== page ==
Friday, July 31, 2009


I remember Zimbabwe when I was young, beautiful, spotlessly clean, and on time. We had state buses than ran every route on the hour, every hour, all the time. We had clean public toilets. The street lights all worked. There was no water or power cuts. Our currency was at par with the Pound Sterling, Not the dollar. You would have to give me 2 US Dollars for my single ZimDollar. We named our land Africas Paradise. We also named it the land of milk and honey. We called our Capital City, Sunshine City.

There was fighting and poverty all around us. South Africa was not independent and we housed them. We supported them fight arpatheid. We sang revolutionary songs at Primary School denouncing the boers. We sent troops to Mozambique to fight the RENAMO bandits. The war raged on for about 15 years. Mozambique was a war ravaged country. We took thousands of Mozambican refugees and housed them. We had an interest in Mozambique. Our oil supply pipeline from Beira runs through Mzambique, but I believe when we sent troops we were genuinly supporting our brothers.

Zambia had practically collapsed under Keneth Kaunda. The Zambian Kwacha was worth less than toilet paper. We laughed every night and wondered how on earth a country could decay to such an extent. We had no intention whatsoever of going to Zambia for any reason, howsoever. Malawi had always been colonised for us by the white man. Zimbabwe had always taken cheap labour from Malawi. So Malawians, whilst not outrightly ill treated in Zimbabwe, it was always mutually agreed that they were lesser important than us. They cooked for us, bathed our children, tendered our green gardens, took out the rubbish bins. We were kings.

We also heard stories about Mogadishu, Djibouti etc. We even sent troops to both, to restore peace and stability.

Oh how the mighty have fallen. We now beg for jobs in Mozambique. The South Africans are burning our too many brothers and sisters. Zambia is practically fed up with us. Malawi is laughing. Oh, how the might have fallen.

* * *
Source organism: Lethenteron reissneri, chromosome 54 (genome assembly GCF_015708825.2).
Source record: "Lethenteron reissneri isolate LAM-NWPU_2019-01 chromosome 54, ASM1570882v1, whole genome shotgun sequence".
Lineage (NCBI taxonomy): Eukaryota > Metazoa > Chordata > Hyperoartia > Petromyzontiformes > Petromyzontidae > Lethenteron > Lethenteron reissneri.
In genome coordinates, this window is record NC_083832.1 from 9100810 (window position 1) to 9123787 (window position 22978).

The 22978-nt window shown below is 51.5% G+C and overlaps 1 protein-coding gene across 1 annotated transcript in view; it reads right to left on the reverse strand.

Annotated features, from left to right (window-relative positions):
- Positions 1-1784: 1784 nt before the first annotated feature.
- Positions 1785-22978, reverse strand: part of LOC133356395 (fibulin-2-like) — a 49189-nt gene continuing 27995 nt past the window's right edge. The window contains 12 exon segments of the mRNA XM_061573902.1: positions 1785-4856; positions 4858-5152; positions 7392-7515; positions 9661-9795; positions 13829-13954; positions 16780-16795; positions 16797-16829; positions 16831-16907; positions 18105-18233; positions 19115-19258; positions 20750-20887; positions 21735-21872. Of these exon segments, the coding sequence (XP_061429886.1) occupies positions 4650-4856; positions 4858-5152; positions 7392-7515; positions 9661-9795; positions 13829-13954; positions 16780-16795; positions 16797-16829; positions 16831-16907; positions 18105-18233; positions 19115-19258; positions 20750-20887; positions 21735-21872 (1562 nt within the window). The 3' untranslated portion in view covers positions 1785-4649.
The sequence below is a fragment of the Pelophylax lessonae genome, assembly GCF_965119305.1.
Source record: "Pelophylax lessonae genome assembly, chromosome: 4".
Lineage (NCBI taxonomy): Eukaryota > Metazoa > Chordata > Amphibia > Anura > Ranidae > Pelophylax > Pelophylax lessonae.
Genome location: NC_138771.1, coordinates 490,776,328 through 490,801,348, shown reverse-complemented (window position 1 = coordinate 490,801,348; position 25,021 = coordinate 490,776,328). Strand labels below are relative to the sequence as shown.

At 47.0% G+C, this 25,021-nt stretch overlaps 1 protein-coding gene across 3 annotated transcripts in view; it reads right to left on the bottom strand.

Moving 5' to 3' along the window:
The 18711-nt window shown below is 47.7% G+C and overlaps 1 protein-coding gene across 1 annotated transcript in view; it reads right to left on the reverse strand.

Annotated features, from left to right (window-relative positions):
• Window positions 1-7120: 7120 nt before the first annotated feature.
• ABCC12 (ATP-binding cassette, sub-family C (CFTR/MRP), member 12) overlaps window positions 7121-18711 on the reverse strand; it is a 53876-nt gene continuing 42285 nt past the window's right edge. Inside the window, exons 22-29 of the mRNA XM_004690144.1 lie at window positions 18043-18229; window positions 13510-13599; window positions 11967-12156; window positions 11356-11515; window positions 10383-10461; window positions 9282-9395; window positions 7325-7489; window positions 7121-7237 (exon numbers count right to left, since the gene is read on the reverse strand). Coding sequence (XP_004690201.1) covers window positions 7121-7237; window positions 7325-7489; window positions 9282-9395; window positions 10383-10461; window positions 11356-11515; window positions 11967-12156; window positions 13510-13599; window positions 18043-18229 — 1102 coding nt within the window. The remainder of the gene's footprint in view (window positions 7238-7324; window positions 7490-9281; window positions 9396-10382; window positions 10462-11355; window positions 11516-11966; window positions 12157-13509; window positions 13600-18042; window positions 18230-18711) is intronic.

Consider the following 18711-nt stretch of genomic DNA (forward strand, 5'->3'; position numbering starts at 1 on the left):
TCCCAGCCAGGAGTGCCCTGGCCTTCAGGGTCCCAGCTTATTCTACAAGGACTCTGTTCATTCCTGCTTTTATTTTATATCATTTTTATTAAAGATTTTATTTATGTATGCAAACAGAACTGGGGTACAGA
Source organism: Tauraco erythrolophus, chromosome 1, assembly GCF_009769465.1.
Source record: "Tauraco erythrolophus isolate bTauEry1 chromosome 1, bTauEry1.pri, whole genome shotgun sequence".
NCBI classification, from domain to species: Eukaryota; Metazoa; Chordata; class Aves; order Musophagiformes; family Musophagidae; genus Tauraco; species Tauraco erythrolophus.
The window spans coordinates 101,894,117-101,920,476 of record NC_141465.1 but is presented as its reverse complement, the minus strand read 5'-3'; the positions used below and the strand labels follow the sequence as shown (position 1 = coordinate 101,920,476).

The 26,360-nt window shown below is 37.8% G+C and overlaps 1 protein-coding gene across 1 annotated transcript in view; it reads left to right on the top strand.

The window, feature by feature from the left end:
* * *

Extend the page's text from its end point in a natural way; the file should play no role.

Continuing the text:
Cry my beloved Zimbabwe, cry!

Tuesday, July 28, 2009

Beautiful Lessons From Ghana

This week I have decided to publish a piece from a fellow Zimbabwean Blogger who has written extensively about "our" (and by that I mean Zimbabwean) perception of Ghana and why Obama chose Ghana. I have included his e-mail at the end so if you feel motivated enough, you may comment on this blog and drop him a line too. The article is rather longish that my usual dosage, so I have split it into 2 parts. This blog post was first published in one of Zimbabwe`s weekly newspapers and online publications two weeks ago.

I love Ghana.
If I had to choose an African country other than Zimbabwe, as my home it’s fair to say Ghana would have little, if any competition.
Perhaps it’s the fascination of a one-time visitor. Perhaps it is judgment that is clouded by the comfort of being a passer-by; by the beauty of being a visitor who often is accorded kindness, something that often fades the longer you stay among your hosts.
That is possible, but even my interactions with most Ghanaians outside Ghana persuade me that they are a good and cultured people. I would happily live among them.
A couple years ago, when Ghana celebrated 50 years of independence, I wrote in these pages about my first and only trip to that beautiful country on the West African coast.
I wrote about the warmth the people of Accra exuded; about the atmosphere which made it so easy — it was like I had been transported to an old country that I had once lived in centuries ago. It reminded me of Zimbabwe in many ways; a Zimbabwe that now existed in memory.
It brought back a lot of memories but it also gave a glimpse of some of the pain that runs through every part of the continent.
I have always found a strong connection between my country and Ghana. Perhaps it’s the maternal connection. For this is where Zimbabwe’s original First Lady, Amai Sally Mugabe was born and raised.